May 25, 1883 Arrival of the Endurance The schooner Endurance, John HAGGETT master, of Leading Tickles, arrived from the ice to W. Waterman & Co., on Monday last with 150 seals.

June 15, 1883 Loss of Life I am sorry to have to record a sad accident and loss of life which took place here yesterday afternoon. The schooner Olivia, owned by N. RABBITS, Esq,. who was on board; and commanded by James LACEY, while on her way from Brigus to Bareneed yesterday afternoon, and when rounding Burnt Head, lost two men who were knocked overboard by the main boom. The drowned are Henry RICHARDS, of Salmon Cove, unmarried; and Joseph FRENCH, of Bay Roberts, who leaves a wife and seven children.
June 15, 1883 Fish The schooner "Alpine" Adolphus YATES, Master, belonging to Mr. Edmond MOORES, New Bay Head, put into port on Monday last. The Alpine had on board 50 qtles of fish and was bound North. She left on the following day.
June 15, 1883 Marriages At Ward's Harbor on the 18th of May, by the Rev. J. LISTER, Mr. Henry OAK of Ward's Harbor, to Miss Maria Ann TRAVERNE of Lushes Bight.
June 15, 1883 Marriages At Little Bay Islands, on the 25th of May, by the same, Mr. Esau CAMPBELL of Little Bay Islands, to Miss Louisa Jemima ROWSELL, of Hall's Bay.
June 15, 1883 Marriages At the same place, on the 30th of May, by the same, Mr. Matthew HYNES, of Little Bay Islands, to Miss Hannah COBB of Change Islands.
June 15, 1883 Marriages On the 2nd May, 1883, by the Rev. T.W. ATKINSON, Mr. Ambrose KING, of Western Bay, to Miss Mary Ann CRUMMY of same place.
June 15, 1883 Marriages On the 4th May, by the same, Mr. Edward ROSE, of Western Bay, to Miss Mary PARSONS, of Ochre Pit Cove.
June 15, 1883 Marriages On the 6th May, by the same, Mr. Absolom SILLERS, to Miss Johanna DELANEY, both of Western Bay.
June 15, 1883 Marriages On the 21st May, by the same, Mr. Thomas DIAMOND, of Adams Cove, to Miss Mary Ann DAVIS, of Fresh Water.
June 15, 1883 Marriages On the 25th May, by the same, Mr. Thomas GILLINGHAM of Ochre Pit Cove, to Miss Delilah KENNEDY.
June 15, 1883 Died This morning, after a painful illness, Mr. John MOSS, a native of Blandford, Dorset, England and for 66 years a resident of this country, aged 83 years.
June 15, 1883 Accident at Labrador The Evening Telegram of the 8th inst. Says: The steamer Otter, Captain MAY from Natasquan, arrived at Quebec on the 29th ultimo, with a cargo of fish. Captain M. reports a frightful accident at Betchuan, a small village 20 miles below Point Esquimaux. On Monday, 21st., it appears that 14 men who had just returned from the seal fishery, were dividing two kegs of gun powder in one of their houses. One of them was smoking at the time, and it is supposed that a spark from the pipe fell among the powder and the result may be imagined!. The house was blown to atoms and two of the men were carried about 100 yards with the wreck. Seven of the party were most fearfully burnt on the face and hands but, strange to say, none were killed. It is expected that by skillfull treatment the wounded men will recover.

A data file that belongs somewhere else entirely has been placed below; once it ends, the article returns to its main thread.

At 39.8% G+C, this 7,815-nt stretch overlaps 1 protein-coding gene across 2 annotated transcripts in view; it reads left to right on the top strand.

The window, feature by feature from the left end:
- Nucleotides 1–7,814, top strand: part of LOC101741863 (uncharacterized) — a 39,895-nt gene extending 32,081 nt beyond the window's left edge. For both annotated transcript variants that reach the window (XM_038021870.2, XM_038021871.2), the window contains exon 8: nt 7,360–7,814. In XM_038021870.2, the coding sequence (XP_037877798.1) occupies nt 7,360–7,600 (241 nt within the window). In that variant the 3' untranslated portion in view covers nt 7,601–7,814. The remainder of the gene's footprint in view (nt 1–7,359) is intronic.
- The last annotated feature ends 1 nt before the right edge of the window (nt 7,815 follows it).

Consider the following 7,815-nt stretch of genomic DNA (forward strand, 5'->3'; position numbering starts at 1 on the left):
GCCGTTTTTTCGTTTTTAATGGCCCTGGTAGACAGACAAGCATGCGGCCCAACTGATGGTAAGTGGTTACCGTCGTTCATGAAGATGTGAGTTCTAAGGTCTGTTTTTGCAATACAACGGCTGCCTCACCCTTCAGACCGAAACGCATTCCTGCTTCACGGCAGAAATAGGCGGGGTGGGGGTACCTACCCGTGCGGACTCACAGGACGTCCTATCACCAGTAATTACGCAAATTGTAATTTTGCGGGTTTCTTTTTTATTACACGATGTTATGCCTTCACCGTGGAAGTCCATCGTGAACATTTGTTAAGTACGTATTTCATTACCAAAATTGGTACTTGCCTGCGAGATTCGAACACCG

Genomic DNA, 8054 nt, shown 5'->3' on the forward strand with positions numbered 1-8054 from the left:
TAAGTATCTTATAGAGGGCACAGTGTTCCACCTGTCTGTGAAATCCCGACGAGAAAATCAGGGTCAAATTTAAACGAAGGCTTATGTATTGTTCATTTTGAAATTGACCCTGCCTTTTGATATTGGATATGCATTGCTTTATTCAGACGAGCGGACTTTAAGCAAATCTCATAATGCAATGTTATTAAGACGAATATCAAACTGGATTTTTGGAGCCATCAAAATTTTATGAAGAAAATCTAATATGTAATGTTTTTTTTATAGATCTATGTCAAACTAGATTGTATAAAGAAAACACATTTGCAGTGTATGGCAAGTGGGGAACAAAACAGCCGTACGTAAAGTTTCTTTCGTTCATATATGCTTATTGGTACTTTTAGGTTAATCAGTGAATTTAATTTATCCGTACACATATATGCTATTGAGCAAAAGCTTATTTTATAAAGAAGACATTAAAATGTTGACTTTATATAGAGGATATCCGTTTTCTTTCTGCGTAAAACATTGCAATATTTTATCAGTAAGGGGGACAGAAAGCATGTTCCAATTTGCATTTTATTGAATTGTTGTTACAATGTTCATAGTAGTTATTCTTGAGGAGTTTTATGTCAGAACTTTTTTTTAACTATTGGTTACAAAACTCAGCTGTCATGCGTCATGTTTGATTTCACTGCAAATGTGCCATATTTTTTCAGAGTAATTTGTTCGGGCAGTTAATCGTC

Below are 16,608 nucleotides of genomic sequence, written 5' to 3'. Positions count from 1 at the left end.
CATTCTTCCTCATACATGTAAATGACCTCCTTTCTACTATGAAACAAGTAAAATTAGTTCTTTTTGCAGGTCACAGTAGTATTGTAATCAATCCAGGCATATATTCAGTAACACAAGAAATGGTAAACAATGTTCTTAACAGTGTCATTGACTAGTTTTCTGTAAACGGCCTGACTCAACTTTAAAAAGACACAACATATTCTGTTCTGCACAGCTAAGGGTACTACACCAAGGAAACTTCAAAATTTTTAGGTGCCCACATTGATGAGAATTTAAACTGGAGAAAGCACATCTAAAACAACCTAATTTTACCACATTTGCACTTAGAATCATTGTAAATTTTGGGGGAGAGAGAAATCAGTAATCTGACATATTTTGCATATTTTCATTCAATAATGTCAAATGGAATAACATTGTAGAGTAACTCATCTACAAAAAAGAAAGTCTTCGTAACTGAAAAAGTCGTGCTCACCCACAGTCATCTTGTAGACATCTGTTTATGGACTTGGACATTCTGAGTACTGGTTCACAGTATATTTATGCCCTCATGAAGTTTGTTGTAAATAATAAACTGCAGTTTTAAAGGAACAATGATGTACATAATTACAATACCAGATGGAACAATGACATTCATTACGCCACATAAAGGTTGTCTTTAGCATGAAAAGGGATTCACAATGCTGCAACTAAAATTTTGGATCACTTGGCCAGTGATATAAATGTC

June 30, 1883 Obituary We learn from a Dominion Exchange that the venerable Ingham SUTCLIFFE, one of the fathers of Canadian Methodism, died from a stroke of apoplexy on the 2nd of April. He was a native of England and entered the Wesleyan ministry there in early manhood. He was sent in 1832 by the Missionary Committee to Upper Canada, and spent more than 50 useful years in the ministerial works in Canada, Newfoundland, Nova Scotia and New Brunswick. He was one of the most distinguished ministers of the Maritime Provinces.
June 30, 1883 Deaths At Little Harbor, on Friday last, of consumption, Mr Thomas LOUIS, aged 20 years.
June 30, 1883 Deaths At North West Arm, on the 15th of May after suffering from paralysis, born with Christian resignation to the Divine Will, Mr. William WELLS, aged 66 years. The deceased was a native of Twillingate and for the past 15 years was a resident of Three Arms Green Bay.
June 30, 1883 Deaths At Tilt Cove, on June 1st, after a lingering illness, Mr. William HOSKINS, a native of Cornwall, England, aged 71 years. For 25 yrs the deceased was a faithful employee in connection with Tilt Cove Mine, occupying the important position of Captain.